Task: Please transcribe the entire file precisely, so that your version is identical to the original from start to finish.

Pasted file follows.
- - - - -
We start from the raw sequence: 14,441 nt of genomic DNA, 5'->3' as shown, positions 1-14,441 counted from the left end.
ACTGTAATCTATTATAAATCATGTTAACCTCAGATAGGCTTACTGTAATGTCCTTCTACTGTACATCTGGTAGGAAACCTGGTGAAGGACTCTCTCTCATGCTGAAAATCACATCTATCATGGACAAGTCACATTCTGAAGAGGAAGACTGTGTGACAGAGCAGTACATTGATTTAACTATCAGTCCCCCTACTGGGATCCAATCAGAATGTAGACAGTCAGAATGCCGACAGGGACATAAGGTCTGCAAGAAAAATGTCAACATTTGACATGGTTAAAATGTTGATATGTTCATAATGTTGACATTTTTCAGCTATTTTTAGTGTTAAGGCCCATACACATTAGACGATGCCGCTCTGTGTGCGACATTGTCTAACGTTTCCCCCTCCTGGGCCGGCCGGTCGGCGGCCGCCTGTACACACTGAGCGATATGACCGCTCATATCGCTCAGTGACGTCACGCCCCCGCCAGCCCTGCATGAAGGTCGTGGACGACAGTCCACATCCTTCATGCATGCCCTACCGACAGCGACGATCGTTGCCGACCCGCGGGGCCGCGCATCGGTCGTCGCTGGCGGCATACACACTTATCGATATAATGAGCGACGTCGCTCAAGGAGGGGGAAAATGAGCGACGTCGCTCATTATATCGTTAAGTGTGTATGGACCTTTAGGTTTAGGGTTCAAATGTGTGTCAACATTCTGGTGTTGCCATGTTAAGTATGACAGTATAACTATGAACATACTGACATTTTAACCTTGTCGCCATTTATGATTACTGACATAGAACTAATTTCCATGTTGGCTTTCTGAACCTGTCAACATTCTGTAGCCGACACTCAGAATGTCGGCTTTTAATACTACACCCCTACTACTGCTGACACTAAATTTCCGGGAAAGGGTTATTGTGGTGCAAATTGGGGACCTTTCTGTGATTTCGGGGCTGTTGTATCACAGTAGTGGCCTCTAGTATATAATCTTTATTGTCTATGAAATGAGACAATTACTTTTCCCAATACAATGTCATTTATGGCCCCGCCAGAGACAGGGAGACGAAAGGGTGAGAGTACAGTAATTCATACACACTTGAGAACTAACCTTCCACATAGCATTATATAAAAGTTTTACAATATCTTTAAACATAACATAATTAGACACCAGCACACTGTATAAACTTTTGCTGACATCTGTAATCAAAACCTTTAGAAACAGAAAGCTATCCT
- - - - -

We start from the raw sequence: 14,441 nt of genomic DNA, 5'->3' as shown, positions 1-14,441 counted from the left end.
ACTGTAATCTATTATAAATCATGTTAACCTCAGATAGGCTTACTGTAATGTCCTTCTACTGTACATCTGGTAGGAAACCTGGTGAAGGACTCTCTCTCATGCTGAAAATCACATCTATCATGGACAAGTCACATTCTGAAGAGGAAGACTGTGTGACAGAGCAGTACATTGATTTAACTATCAGTCCCCCTACTGGGATCCAATCAGAATGTAGACAGTCAGAATGCCGACAGGGACATAAGGTCTGCAAGAAAAATGTCAACATTTGACATGGTTAAAATGTTGATATGTTCATAATGTTGACATTTTTCAGCTATTTTTAGTGTTAAGGCCCATACACATTAGACGATGCCGCTCTGTGTGCGACATTGTCTAACGTTTCCCCCTCCTGGGCCGGCCGGTCGGCGGCCGCCTGTACACACTGAGCGATATGACCGCTCATATCGCTCAGTGACGTCACGCCCCCGCCAGCCCTGCATGAAGGTCGTGGACGACAGTCCACATCCTTCATGCATGCCCTACCGACAGCGACGATCGTTGCCGACCCGCGGGGCCGCGCATCGGTCGTCGCTGGCGGCATACACACTTATCGATATAATGAGCGACGTCGCTCAAGGAGGGGGAAAATGAGCGACGTCGCTCATTATATCGTTAAGTGTGTATGGACCTTTAGGTTTAGGGTTCAAATGTGTGTCAACATTCTGGTGTTGCCATGTTAAGTATGACAGTATAACTATGAACATACTGACATTTTAACCTTGTCGCCATTTATGATTACTGACATAGAACTAATTTCCATGTTGGCTTTCTGAACCTGTCAACATTCTGTAGCCGACACTCAGAATGTCGGCTTTTAATACTACACCCCTACTACTGCTGACACTAAATTTCCGGGAAAGGGTTATTGTGGTGCAAATTGGGGACCTTTCTGTGATTTCGGGGCTGTTGTATCACAGTAGTGGCCTCTAGTATATAATCTTTATTGTCTATGAAATGAGACAATTACTTTTCCCAATACAATGTCATTTATGGCCCCGCCAGAGACAGGGAGACGAAAGGGTGAGAGTACAGTAATTCATACACACTTGAGAACTAACCTTCCACATAGCATTATATAAAAGTTTTACAATATCTTTAAACATAACATAATTAGACACCAGCACACTGTATAAACTTTTGCTGACATCTGTAATCAAAACCTTTAGAAACAGAAAGCTATCCT